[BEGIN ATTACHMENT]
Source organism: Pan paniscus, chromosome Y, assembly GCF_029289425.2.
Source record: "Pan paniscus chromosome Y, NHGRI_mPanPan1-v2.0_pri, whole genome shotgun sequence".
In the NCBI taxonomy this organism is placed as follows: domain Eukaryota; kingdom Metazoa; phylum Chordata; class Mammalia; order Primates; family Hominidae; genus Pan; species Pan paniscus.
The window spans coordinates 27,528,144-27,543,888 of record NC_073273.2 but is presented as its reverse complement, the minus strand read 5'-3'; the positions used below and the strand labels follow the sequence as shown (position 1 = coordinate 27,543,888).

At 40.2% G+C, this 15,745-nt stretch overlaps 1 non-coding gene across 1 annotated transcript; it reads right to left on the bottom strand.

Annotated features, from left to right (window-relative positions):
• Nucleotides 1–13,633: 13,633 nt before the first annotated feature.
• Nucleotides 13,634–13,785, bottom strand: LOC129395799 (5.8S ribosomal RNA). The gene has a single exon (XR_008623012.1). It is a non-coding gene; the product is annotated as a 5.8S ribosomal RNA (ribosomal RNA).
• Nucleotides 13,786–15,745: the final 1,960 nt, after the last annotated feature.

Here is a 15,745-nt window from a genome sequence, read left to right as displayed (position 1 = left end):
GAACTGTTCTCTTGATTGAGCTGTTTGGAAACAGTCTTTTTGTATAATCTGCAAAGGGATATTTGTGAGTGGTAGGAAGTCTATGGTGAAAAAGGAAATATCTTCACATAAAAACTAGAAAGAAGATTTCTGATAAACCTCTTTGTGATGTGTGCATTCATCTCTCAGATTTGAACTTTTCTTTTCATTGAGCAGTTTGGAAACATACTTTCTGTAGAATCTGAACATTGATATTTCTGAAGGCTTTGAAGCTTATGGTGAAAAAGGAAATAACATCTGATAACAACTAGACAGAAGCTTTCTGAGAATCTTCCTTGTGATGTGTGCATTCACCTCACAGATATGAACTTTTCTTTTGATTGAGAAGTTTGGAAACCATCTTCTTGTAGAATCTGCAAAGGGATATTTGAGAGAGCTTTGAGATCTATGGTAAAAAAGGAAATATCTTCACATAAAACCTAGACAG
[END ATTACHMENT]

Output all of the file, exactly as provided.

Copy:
Source organism: Pan paniscus, chromosome Y, assembly GCF_029289425.2.
Source record: "Pan paniscus chromosome Y, NHGRI_mPanPan1-v2.0_pri, whole genome shotgun sequence".
In the NCBI taxonomy this organism is placed as follows: domain Eukaryota; kingdom Metazoa; phylum Chordata; class Mammalia; order Primates; family Hominidae; genus Pan; species Pan paniscus.
The window spans coordinates 27,528,144-27,543,888 of record NC_073273.2 but is presented as its reverse complement, the minus strand read 5'-3'; the positions used below and the strand labels follow the sequence as shown (position 1 = coordinate 27,543,888).

At 40.2% G+C, this 15,745-nt stretch overlaps 1 non-coding gene across 1 annotated transcript; it reads right to left on the bottom strand.

Annotated features, from left to right (window-relative positions):
• Nucleotides 1–13,633: 13,633 nt before the first annotated feature.
• Nucleotides 13,634–13,785, bottom strand: LOC129395799 (5.8S ribosomal RNA). The gene has a single exon (XR_008623012.1). It is a non-coding gene; the product is annotated as a 5.8S ribosomal RNA (ribosomal RNA).
• Nucleotides 13,786–15,745: the final 1,960 nt, after the last annotated feature.

Here is a 15,745-nt window from a genome sequence, read left to right as displayed (position 1 = left end):
GAACTGTTCTCTTGATTGAGCTGTTTGGAAACAGTCTTTTTGTATAATCTGCAAAGGGATATTTGTGAGTGGTAGGAAGTCTATGGTGAAAAAGGAAATATCTTCACATAAAAACTAGAAAGAAGATTTCTGATAAACCTCTTTGTGATGTGTGCATTCATCTCTCAGATTTGAACTTTTCTTTTCATTGAGCAGTTTGGAAACATACTTTCTGTAGAATCTGAACATTGATATTTCTGAAGGCTTTGAAGCTTATGGTGAAAAAGGAAATAACATCTGATAACAACTAGACAGAAGCTTTCTGAGAATCTTCCTTGTGATGTGTGCATTCACCTCACAGATATGAACTTTTCTTTTGATTGAGAAGTTTGGAAACCATCTTCTTGTAGAATCTGCAAAGGGATATTTGAGAGAGCTTTGAGATCTATGGTAAAAAAGGAAATATCTTCACATAAAACCTAGACAG